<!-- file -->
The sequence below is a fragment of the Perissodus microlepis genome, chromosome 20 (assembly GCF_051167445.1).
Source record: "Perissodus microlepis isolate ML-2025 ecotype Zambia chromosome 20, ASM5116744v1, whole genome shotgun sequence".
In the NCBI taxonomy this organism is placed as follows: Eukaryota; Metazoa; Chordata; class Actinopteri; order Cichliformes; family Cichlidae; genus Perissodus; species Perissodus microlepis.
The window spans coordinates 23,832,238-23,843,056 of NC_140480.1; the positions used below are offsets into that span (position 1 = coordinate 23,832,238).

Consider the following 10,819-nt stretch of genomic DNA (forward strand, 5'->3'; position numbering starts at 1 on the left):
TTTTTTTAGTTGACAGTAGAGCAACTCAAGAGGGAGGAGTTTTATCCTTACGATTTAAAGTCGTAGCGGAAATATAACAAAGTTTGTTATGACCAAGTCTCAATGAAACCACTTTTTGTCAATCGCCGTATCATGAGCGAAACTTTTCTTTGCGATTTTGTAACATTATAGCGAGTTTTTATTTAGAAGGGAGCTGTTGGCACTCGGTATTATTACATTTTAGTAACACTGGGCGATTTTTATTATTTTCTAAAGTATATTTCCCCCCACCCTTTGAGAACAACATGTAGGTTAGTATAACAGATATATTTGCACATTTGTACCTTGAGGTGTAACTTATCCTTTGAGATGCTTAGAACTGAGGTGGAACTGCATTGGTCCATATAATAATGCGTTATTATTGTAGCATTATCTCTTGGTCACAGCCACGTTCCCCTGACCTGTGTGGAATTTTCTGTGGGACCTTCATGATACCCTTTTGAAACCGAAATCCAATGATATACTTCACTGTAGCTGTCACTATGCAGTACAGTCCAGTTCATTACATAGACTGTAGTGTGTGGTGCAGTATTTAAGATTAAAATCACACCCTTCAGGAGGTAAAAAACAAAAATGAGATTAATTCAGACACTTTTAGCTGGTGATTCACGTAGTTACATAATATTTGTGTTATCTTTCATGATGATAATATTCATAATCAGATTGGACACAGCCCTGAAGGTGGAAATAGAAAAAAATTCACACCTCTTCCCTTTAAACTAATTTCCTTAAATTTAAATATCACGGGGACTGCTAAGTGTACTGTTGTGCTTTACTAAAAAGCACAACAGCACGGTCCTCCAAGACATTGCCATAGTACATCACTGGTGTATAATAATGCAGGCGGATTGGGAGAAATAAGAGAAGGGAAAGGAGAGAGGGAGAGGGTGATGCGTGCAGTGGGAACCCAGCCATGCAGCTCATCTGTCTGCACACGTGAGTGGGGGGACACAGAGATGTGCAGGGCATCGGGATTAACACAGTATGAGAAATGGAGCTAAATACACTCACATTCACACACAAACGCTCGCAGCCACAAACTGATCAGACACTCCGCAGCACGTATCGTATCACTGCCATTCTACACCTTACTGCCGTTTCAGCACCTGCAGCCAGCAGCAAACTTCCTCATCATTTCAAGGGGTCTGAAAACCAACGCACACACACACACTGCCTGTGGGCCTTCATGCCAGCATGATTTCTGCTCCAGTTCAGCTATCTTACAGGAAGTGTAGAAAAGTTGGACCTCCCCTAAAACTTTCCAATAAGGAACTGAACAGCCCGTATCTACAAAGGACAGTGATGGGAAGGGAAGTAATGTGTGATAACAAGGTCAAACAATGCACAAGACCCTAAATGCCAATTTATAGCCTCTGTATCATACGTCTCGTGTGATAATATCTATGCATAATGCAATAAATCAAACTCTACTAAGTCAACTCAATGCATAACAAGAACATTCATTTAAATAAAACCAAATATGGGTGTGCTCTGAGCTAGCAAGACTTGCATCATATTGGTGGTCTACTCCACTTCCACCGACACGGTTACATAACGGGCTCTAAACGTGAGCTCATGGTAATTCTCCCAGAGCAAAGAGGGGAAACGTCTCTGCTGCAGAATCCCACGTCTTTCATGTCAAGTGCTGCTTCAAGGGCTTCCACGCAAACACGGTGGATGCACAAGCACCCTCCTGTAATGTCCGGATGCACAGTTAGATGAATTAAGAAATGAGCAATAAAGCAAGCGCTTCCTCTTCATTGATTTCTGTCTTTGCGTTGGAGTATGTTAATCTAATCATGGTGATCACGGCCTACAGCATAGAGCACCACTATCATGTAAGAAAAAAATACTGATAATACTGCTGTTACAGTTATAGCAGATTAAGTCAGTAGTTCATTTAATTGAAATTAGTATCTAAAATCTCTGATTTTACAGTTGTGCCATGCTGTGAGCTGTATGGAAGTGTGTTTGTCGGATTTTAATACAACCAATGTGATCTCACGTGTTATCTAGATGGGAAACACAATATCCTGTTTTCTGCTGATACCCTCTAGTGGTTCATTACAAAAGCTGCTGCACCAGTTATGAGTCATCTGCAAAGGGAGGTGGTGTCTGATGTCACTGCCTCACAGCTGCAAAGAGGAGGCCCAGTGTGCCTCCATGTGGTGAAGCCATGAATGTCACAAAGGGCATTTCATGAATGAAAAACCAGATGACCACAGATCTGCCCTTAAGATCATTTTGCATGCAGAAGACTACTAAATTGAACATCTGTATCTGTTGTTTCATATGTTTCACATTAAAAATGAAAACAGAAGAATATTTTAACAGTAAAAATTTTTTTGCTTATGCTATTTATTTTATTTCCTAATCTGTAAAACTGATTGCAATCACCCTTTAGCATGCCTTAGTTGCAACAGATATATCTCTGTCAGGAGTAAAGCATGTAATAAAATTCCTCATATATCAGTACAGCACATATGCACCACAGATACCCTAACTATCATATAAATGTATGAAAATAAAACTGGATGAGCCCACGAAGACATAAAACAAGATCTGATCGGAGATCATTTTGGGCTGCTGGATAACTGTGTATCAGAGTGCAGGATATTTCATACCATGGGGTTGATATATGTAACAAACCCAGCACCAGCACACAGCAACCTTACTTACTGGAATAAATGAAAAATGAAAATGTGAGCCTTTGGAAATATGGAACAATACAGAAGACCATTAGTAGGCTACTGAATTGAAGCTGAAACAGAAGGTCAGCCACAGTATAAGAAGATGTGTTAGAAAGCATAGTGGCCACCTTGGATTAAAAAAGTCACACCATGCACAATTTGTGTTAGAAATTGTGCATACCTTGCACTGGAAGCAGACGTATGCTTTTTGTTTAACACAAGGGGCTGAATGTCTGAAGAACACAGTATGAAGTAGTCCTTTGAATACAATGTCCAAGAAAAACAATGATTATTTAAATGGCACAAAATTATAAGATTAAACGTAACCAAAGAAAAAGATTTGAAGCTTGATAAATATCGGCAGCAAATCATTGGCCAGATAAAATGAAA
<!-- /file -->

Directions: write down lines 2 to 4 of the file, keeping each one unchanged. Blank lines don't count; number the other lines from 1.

Source record: "Perissodus microlepis isolate ML-2025 ecotype Zambia chromosome 20, ASM5116744v1, whole genome shotgun sequence".
In the NCBI taxonomy this organism is placed as follows: Eukaryota; Metazoa; Chordata; class Actinopteri; order Cichliformes; family Cichlidae; genus Perissodus; species Perissodus microlepis.
The window spans coordinates 23,832,238-23,843,056 of NC_140480.1; the positions used below are offsets into that span (position 1 = coordinate 23,832,238).